Introduction Situated_Perspective Culturally_Relevant_Perspective Critical_Pedagogies References_
Culture
generally refers to patterns of human activity and the symbolic structures that
give such activity significance. There are many different definitions of
"culture" and each one of them reflects a different theoretical base
for understanding, or criteria for evaluating, human activity. In general, the
term culture denotes the whole product of an individual, group, or society of
intelligent beings. The term includes technology, art, science, as well as
moral systems and the characteristic behaviors and habits of the selected
intelligent entities. In particular, it has specifically more detailed meanings
in different domains of human activities.
Anthropologists
most commonly use the term "culture" to refer to the universal human
capacity to classify, codify and communicate their experiences symbolically.
This capacity has long been taken as a defining feature of humans. It can be
also said that culture is the way people live in accordance to beliefs,
language, history, or the way they dress.
For the
purposes of this paper we will understand culture as "the ways in which a group
of people make meaning of their experiences through language, beliefs, social
practices, and the use and creation of material objects" (Gutstein et.al.,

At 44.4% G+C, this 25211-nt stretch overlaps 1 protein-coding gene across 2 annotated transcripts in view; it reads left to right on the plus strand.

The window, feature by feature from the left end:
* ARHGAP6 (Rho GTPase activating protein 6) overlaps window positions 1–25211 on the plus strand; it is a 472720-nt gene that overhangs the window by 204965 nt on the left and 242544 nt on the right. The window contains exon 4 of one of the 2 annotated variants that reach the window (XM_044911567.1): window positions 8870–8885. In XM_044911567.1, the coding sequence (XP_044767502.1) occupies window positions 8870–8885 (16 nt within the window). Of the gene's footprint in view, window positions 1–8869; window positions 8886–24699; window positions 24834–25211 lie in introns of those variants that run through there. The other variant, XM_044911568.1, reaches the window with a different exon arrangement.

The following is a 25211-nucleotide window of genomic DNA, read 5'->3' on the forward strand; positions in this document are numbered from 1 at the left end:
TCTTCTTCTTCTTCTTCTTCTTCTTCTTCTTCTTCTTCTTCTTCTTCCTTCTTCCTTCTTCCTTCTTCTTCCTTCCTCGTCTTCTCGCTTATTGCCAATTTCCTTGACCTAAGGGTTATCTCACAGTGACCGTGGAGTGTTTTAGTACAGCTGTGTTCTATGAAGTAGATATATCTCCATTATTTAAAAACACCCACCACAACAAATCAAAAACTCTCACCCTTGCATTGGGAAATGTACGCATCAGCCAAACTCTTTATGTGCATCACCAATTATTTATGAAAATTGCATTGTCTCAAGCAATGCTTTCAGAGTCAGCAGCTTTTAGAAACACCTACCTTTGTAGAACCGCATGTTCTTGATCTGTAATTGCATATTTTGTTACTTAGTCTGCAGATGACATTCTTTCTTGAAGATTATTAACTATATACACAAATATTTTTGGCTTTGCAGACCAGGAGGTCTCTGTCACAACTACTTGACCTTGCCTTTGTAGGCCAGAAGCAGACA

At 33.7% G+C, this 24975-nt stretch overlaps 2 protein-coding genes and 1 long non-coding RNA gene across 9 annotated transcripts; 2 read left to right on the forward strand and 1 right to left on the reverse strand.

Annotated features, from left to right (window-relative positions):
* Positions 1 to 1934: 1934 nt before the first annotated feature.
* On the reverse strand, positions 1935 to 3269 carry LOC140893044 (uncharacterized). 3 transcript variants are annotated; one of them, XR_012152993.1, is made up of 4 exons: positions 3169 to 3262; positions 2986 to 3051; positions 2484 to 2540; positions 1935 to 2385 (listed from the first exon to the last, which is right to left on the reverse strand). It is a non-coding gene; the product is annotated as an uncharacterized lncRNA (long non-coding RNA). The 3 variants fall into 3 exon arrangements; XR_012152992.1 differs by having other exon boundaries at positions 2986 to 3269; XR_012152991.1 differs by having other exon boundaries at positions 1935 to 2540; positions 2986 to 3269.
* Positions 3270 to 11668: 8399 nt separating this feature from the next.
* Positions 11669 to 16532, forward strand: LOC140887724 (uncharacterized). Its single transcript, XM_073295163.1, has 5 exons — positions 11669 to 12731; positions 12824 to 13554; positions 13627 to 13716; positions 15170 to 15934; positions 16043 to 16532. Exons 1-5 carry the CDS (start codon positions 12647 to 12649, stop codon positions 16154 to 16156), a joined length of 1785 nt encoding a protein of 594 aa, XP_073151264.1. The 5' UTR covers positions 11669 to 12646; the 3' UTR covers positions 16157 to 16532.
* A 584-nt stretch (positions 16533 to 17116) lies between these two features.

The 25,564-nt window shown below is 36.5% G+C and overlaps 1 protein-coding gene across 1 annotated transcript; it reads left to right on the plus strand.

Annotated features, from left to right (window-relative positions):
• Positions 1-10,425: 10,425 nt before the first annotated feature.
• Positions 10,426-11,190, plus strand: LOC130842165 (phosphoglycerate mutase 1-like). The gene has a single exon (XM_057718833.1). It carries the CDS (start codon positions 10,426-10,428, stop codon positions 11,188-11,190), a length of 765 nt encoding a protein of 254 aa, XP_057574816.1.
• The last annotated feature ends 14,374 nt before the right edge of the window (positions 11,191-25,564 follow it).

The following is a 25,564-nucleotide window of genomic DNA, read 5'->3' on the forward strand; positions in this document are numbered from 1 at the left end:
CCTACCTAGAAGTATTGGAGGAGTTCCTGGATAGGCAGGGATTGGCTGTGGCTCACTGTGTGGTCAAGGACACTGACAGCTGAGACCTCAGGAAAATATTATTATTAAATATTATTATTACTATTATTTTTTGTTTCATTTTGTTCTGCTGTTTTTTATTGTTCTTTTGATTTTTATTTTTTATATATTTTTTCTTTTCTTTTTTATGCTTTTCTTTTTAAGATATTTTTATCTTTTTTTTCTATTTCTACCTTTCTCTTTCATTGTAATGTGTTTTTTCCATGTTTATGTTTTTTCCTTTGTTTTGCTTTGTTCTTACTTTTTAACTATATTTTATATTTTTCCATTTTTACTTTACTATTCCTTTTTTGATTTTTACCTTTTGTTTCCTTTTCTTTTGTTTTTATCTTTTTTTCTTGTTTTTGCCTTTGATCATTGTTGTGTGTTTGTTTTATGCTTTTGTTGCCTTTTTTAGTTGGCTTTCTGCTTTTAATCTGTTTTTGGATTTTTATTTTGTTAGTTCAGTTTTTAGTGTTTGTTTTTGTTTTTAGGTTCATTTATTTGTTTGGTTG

1997). Nevertheless, because culture is continually being socially constructed,
and because individual identities are constructed through the intersection of
racial, ethnic, class, gender, and other experiences, it cannot be reduced to
static characteristics or essences (McCarthy, 1995).
The
vision of current reform aiming at academic achievement for all students requires
integrating disciplinary knowledge with knowledge of student diversity
(McLaughlin, Shepard, & ODay, 1995). Unfortunately, the existing knowledge
base for promoting academic achievement with a culturally and linguistically
diverse student population is limited and fragmented, in part because
disciplinary knowledge and student diversity have traditionally constituted
separate research agendas (O. Lee, 1999). In mathematics education, although
reform documents highlight mathematics for all (NCTM, 1989, 2000) as the
principle of equity and excellence, they do not provide a coherent conception
of equity or strategies for achieving it (Eisenhart, Finkel, & Marion,
1996; O. Lee, 1999; Rodrguez, 1997). The multicultural education literature,
on the other hand, emphasizes issues of cultural and linguistic diversity and
equity, but with little consideration of the specific demands of the different
academic disciplines (Banks, 1993; Ladson-Billings, 1994).
Since
mathematics usually tends to be presented as a set of objective and universal
facts and rules, these subjects are often viewed as "culture free"
and not considered socially and culturally constructed disciplines (Banks,
1993; O. Lee, 1999; Peterson & Barnes, 1996; Rodrguez, 1997; Secada,
1989). Teachers need to understand what counts as knowledge in math/science as
well as how knowledge may be related to norms and values of diverse languages
and cultures.
Instructional
practices have traditionally relied on examples, analogies, and artifacts that
are often unfamiliar to non-mainstream students (Barba, 1993; Ninnes,
2000). Teachers who provide
culturally relevant instruction capitalize on student strengths—what they
do know instead of what they do not know. For example, the curriculum of the
Algebra Project (Silva & Moses, 1990) uses student knowledge of the subway
system as a basis for understanding operations with integers. The focus on